Upon successful completion of financial mediation, you and your ex-partner will have agreed on all the different aspects of a comprehensive financial agreement. This agreement can then be taken to the court in order to make it legally binding by way of a financial consent order.

Many couples find mediation a more flexible and practical way to find solutions, since it does not involve the courts. If you’re unsure whether mediation is the right choice for you, find more about the benefits of mediation.

With Mediation First, your dedicated family mediator will guide you through the process, helping you understand each step and feel at ease throughout.

Completing the statement of information (Form D81)

A statement of information (also known as a Form D81) provides a full breakdown of each person’s financial situation and is required by the court when you submit your consent order.

Form D81 is what the courts will use to determine whether the financial and property arrangements you’ve set out in the consent order are fair. It gives the judge a full understanding of each individual’s circumstances, and how the terms of the agreement are likely to impact them.

The statement of information document should include:

  • Details of the marriage or civil partnership, such as the date of the marriage or civil partnership ceremony, and the date of separation.
  • Financial agreement information:
    • How was the proposed consent order reached?
    • A calculation of current capital assets including property value, bank accounts and pension valuations.
    • A calculation of current net income including income earned after tax, state benefits received, and any other sources of income such as investment income.
    • The capital and income positions after implementation of the proposed consent order.
  • Any other matters relating to the proposed consent order that the court should consider.
    • Medical conditions.
    • Change of employment.
    • Other significant changes in circumstances.
  • A concise explanation of the main reason for your proposed consent order’s division of assets.
    • A particular housing need.
    • Dividing assets equally.
    • Dividing assets unequally for a particular reason.
    • Financial plans where a clean break consent order will remove existing maintenance payment arrangements.
  • Where you, your spouse and children plan to live and on what basis.
  • Details of any new relationships.
  • Information for mortgage providers.
  • Pension Order information.
  • Statements from both parties confirming that all the information and facts they have given are true. Both parties have to then sign the Statement of Information.

Your mediator will offer you guidance in compiling this document. You can download the form from the government website.

Court approval

Once you have submitted the statement of information (Form D81) to the court and your proposed consent order, the judge will review your statement. If the judge has any queries about how fair your proposed agreement is, they will ask you to provide further justification before making a judgement.

In most cases, the financial consent order will be granted, unless the judge sees part of the agreement as unfair to either person. This is why it’s advisable to apply for a financial consent order only once you’ve been through some form of dispute resolution process such as mediation to prevent the need to redo your application.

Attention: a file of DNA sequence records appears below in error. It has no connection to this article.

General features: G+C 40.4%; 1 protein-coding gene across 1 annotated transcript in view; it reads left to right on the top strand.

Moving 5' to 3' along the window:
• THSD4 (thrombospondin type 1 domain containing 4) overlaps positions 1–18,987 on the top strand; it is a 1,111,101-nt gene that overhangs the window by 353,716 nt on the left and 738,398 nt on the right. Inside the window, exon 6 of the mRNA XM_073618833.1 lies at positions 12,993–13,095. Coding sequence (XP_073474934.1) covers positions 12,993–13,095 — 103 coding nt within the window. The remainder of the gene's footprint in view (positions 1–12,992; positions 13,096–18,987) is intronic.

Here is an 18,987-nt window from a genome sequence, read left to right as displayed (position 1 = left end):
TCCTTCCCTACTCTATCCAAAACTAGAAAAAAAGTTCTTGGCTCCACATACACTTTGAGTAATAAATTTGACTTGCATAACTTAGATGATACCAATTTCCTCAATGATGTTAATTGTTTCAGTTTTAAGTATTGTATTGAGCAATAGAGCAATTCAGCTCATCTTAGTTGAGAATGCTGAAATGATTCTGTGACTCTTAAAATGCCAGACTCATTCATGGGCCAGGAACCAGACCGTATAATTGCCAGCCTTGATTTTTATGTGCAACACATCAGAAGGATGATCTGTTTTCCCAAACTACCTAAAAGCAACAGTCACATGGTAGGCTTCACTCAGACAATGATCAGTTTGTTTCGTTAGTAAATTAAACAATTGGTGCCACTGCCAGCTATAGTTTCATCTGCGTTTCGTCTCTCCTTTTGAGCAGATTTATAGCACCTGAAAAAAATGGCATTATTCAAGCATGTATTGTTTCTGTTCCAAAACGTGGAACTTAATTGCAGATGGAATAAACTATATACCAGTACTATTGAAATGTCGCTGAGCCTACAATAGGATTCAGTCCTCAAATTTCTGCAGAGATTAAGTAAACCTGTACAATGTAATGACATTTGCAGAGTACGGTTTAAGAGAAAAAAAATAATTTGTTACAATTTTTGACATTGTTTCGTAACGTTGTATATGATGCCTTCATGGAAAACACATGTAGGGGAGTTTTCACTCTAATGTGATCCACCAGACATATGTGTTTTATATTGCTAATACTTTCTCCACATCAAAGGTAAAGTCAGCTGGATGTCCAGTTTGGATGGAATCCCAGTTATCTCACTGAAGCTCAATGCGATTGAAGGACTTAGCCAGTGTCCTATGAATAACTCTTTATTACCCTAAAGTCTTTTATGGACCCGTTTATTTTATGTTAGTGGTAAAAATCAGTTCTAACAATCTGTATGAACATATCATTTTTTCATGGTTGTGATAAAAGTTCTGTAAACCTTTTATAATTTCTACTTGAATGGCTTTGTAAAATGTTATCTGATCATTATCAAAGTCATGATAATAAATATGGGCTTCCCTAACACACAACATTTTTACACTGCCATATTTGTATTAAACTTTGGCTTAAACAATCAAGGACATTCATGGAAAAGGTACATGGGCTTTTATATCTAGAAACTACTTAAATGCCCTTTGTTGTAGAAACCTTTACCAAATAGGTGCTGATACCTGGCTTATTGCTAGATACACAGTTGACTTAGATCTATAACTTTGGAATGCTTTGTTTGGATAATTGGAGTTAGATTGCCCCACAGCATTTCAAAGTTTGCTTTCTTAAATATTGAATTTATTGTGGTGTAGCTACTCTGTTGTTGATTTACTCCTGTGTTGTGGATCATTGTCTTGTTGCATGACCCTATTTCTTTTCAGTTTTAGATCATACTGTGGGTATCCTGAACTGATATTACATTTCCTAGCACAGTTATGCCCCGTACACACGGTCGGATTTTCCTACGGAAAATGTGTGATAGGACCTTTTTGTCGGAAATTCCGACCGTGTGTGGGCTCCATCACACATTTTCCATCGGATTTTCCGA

How long does it take to get a financial consent order?

Generally, a financial consent order takes around 1-2 months to process once it has been submitted to the court. However, there are variables to consider that can affect the amount of time this takes, such as any court delays, and how complex the case is.

Can a financial consent order be changed at a later date?

No. A financial consent order is intended to be final, so it’s important to consider the terms carefully before submitting it to a court for approval. Provided that both parties have set out their financial circumstances honestly and fairly, and the judge approves the order, it is final and cannot be changed.

Since a formalised financial consent order is conclusive and irrevocable, it is very important that you only agree to the terms if you are sure that they are fair to you. That is why many find it beneficial to negotiate the agreement in the presence of a professional financial and property mediator before drafting and signing the consent order and Form D81.

How much does a financial consent order cost?

An application to the courts for a financial consent order costs £50. Bear in mind that this is on top of any mediation fees and any solicitor’s fees, and is not included as part of your sessions with Mediation First.

Explore our articles on the costs of mediation, and who pays for mediation for more information about the costs you may encounter during this process.


To summarise, a financial consent order is used to detail how you and your ex-partner’s finances and assets will be separated following the divorce. Using mediation during your divorce proceedings helps couples come to fair and viable financial agreements, which can then be made legally binding by turning them into a financial consent order.

The consent order brings your financial dispute to a conclusion and protects both sides from any further claims for capital or income from the other person.

Arrange your financial mediation session

If you are looking to come to a financial agreement with your ex-partner, we can help with mediation. Get in touch with us to find out more. You can also call or email our friendly team to get started:

Tel: 0330 320 7600

Our team of professional family mediators are on hand to guide you through the process, and answer any other questions that you may have.

Mediation First offer the following services to help divorcing couples: